A gateway into the life of Brian including random thoughts about life, travel, faith and living with chronic disability.

Sunday, September 11, 2011

The Tourist


I know Carol has already blogged about this but I thought I would ad a few thoughts. I have thoroughly enjoyed our travels so far, but one thing I have learned traveling to Mexico and Hawaii is that I just don't have the stamina that I used to. Doing the typical tourist thing, slamming in as many sights as possible in as short of time as possible, just doesn't suit me. I find that I have really enjoyed just walking through and getting to know the places I have visited. Here in Praiano, a city built in the side of a mountain, it's been a blast walking up and down the stairs and along the paths just seeing how the population has built here and how they live. As I explore, I find amazing vistas and sites that Carol and I will have to come back to so we can take some photos. Honestly, I don't really get this lifestyle, I don't know that I would want to live in a place like Praiano for a lifetime, yet it's so amazing. I feel so fortunate to be able to experience these moments. The seeing, the sitting and the sunsets with the most amazing girl in the world. God is good!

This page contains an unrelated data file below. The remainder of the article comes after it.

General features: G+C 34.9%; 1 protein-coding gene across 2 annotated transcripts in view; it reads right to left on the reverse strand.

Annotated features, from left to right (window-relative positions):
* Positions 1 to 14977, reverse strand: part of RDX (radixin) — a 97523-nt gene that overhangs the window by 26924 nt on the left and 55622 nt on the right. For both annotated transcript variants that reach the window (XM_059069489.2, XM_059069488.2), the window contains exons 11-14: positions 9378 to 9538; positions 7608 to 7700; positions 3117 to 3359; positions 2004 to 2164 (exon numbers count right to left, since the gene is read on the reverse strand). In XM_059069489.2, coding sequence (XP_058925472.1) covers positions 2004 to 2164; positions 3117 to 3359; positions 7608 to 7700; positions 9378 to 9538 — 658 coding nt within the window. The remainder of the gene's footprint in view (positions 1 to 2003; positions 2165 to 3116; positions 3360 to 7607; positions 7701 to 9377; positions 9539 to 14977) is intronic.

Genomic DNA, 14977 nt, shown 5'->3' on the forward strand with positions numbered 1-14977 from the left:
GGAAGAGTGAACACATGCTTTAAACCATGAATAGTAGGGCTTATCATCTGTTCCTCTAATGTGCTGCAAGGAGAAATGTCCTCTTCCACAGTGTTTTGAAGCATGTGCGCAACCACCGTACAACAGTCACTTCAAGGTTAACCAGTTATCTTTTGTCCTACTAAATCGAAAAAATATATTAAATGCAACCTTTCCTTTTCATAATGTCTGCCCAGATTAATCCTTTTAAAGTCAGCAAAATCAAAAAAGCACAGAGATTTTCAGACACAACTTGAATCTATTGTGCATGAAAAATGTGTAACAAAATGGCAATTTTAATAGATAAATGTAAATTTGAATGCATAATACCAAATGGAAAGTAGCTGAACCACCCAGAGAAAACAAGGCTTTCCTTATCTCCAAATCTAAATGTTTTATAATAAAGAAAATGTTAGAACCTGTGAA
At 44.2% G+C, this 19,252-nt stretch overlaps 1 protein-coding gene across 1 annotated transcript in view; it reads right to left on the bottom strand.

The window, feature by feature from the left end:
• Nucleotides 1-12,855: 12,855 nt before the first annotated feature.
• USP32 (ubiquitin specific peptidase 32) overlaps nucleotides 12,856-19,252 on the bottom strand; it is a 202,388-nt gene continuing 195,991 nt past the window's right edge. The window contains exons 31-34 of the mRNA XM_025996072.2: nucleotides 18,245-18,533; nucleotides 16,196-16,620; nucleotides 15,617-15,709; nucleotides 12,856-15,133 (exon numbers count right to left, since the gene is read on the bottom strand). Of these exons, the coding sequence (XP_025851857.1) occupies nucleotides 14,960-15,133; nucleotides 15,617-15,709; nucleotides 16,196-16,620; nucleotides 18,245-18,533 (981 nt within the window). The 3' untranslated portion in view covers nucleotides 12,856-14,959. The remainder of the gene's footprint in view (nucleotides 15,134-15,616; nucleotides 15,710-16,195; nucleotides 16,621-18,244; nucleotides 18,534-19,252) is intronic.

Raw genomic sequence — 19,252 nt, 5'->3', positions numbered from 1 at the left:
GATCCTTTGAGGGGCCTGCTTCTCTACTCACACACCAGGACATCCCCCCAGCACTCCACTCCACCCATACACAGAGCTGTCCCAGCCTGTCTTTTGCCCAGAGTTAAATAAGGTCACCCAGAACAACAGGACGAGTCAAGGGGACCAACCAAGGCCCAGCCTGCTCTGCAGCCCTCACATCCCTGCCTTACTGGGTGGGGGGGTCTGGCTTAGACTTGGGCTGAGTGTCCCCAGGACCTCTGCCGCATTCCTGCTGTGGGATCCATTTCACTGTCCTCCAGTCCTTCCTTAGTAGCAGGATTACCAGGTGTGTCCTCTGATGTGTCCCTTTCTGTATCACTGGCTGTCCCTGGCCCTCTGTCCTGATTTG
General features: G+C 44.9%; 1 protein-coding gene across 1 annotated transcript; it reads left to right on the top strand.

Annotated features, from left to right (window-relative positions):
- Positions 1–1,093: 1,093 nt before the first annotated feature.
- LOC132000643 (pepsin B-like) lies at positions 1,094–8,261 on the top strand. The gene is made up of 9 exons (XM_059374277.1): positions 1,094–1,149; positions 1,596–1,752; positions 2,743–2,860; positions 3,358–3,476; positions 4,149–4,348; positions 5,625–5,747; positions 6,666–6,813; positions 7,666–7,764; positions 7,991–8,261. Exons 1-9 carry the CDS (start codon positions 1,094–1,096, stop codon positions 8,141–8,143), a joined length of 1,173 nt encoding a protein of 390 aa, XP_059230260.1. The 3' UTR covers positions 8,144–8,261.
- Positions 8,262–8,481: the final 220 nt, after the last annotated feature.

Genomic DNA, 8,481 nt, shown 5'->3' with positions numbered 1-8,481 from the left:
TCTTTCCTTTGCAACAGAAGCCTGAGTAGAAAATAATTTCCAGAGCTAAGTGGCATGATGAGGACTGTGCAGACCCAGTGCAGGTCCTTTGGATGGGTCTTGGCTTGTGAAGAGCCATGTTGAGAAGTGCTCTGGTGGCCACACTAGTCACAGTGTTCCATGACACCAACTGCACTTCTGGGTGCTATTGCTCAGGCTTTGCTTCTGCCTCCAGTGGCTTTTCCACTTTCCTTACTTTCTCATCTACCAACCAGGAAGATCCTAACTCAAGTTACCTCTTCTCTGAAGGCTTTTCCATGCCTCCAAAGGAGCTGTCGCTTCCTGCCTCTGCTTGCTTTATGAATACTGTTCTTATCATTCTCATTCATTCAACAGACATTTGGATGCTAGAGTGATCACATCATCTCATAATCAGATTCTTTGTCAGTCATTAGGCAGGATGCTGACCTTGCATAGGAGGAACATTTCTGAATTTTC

Charity

One morning in Rome, while Carol and the girls were having coffee, I was walking around trying to get different angles to photograph the Pantheon. The cobblestone can be quite difficult to walk on and there was a man with three deformed limbs who was pushing himself up the street with his one good hand while he was sitting on a large skateboard and begging. When I saw him, my heart was crushed. The image of this man begging outside the Pantheon, which used to be a temple to the Gods and later converted to a church brought the image of Lazarus and the Rich Man, so much so, that I couldn't let it go. There's no doubt that I am rich compared to the world's population and there's no way I want to be in the Rich Man's shoes. (Luke 16:19-31)